It has long been observed that the judiciary controls no purse and commands no army; its power comes from words alone. It is precisely for this reason that it is critical that the decisions and orders of the courts be generally respected and observed. The deliberate flouting of court orders, if tolerated or permitted, will inevitably erode the public respect accorded to court decisions, thereby undermining an independent judiciary and the rule of law itself.
Is Providing One’s Views Different from Giving Advice?
by Bernie LeBlanc
January 4, 2018
In Law Society of British Columbia v Sprague, 2017 BCSC 2025 the regulator sought an injunction against Mr. Sprague for practising law. Mr. Sprague argued that he did not provide legal advice. He said that he merely expressed his views on a legal matter. He argued that doing so was protected by the freedom of expression guaranteed under the Canadian Charter of Rights and Freedoms. Mr. Sprague also asserted that he was not paid for providing legal advice but only for spending his time with the individuals consulting him. He also indicated that the demand letter he signed on behalf of one person was simply a dictation he transcribed on behalf of the individual.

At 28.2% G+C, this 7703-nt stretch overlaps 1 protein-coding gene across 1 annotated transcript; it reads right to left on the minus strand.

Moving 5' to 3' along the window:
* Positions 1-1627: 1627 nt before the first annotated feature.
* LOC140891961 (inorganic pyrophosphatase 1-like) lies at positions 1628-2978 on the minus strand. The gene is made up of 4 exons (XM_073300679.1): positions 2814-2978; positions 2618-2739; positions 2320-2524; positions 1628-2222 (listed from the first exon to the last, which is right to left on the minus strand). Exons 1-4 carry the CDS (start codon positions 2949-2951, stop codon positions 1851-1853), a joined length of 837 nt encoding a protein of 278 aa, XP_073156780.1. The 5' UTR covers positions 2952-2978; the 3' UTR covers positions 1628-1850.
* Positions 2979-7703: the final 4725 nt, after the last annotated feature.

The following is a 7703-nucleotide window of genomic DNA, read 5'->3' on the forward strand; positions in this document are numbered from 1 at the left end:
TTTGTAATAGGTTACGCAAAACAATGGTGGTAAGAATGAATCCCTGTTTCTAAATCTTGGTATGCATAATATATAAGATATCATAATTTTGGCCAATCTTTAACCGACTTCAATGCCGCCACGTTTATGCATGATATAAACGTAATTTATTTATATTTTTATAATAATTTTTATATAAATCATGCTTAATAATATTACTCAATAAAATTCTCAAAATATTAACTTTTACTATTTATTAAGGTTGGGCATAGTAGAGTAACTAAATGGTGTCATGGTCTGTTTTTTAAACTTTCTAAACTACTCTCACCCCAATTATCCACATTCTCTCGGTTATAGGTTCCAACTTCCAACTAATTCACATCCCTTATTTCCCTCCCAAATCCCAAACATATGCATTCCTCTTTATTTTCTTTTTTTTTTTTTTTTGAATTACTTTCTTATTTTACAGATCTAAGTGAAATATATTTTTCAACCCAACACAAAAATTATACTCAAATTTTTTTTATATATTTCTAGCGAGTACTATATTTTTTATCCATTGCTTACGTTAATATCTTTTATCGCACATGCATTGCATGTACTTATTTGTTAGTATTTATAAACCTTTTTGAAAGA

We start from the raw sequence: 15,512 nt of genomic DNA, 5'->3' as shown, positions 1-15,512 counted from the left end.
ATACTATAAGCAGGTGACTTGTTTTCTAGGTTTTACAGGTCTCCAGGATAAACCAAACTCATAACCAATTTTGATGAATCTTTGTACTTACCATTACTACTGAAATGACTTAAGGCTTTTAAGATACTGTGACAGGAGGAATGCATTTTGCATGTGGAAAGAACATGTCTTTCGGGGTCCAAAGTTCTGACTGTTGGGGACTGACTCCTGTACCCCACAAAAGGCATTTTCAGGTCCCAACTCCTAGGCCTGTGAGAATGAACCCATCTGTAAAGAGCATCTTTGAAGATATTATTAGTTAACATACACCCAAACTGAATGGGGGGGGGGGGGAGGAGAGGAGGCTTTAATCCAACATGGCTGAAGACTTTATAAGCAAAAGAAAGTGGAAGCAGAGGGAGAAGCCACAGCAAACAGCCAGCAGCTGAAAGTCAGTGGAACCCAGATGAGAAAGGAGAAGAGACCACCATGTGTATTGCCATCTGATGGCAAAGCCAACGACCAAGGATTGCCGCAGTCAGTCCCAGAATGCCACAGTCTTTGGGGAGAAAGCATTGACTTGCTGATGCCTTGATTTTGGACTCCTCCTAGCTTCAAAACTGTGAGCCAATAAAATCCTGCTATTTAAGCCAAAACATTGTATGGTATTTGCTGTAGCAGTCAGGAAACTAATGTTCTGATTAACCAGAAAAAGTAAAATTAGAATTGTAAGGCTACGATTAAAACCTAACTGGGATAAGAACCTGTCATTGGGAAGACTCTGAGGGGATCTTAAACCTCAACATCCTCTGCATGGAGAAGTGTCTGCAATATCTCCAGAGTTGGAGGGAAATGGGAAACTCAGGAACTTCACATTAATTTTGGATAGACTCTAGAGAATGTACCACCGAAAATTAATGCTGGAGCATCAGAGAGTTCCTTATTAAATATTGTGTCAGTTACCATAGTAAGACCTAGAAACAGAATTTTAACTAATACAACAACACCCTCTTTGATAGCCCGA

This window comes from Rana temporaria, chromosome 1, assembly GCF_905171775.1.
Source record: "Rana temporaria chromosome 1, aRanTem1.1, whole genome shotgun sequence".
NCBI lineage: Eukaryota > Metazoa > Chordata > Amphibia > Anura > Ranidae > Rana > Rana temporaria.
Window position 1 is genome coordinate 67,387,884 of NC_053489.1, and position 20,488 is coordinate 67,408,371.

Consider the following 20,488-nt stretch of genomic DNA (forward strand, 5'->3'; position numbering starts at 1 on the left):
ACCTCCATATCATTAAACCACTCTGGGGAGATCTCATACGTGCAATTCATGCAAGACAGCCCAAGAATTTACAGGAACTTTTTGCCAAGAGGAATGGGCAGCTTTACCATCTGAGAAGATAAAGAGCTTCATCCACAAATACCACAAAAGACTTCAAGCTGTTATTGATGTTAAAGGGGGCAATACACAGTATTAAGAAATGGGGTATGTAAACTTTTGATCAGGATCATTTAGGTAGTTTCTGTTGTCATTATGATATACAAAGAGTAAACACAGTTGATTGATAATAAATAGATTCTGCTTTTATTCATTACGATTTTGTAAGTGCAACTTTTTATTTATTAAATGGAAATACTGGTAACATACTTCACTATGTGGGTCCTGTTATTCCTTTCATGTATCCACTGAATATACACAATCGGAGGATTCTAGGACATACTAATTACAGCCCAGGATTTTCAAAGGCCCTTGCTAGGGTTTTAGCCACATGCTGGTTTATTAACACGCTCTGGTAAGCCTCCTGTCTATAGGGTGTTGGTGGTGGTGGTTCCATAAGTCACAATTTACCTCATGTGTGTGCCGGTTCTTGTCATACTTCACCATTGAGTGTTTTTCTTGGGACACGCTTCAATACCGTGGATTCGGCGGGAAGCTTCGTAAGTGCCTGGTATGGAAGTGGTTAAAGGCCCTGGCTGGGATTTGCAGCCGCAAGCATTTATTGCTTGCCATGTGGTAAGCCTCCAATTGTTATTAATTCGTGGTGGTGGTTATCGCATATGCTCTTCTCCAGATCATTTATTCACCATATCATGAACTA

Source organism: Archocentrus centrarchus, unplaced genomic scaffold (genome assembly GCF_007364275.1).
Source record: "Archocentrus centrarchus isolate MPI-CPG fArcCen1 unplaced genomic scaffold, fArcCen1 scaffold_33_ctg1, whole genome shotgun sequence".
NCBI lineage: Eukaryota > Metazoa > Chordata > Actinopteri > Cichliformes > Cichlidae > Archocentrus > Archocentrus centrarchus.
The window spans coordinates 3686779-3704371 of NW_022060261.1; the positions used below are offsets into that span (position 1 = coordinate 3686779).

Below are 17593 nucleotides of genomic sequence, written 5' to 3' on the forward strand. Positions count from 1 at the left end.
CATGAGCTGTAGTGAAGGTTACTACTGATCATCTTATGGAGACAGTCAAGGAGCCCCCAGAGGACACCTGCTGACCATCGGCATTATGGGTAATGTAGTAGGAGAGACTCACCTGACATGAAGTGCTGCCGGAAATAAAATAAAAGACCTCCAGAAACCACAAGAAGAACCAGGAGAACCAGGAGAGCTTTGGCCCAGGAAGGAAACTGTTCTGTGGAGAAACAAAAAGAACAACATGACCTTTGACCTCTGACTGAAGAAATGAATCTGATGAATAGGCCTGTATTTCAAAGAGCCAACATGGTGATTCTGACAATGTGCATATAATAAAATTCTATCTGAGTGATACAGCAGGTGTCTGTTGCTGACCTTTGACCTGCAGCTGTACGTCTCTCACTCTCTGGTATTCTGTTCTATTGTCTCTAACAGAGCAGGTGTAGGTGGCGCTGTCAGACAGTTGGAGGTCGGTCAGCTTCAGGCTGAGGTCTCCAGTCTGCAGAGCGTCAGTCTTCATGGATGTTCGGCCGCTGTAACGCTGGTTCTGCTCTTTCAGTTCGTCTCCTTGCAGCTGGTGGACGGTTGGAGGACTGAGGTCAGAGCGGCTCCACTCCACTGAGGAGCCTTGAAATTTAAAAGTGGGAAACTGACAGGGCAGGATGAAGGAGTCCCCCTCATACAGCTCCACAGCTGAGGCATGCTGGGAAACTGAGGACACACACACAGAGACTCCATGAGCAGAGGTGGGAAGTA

The Court concluded that it should look at the substance of the interactions and concluded that Mr. Sprague was clearly practising law. The injunction was granted.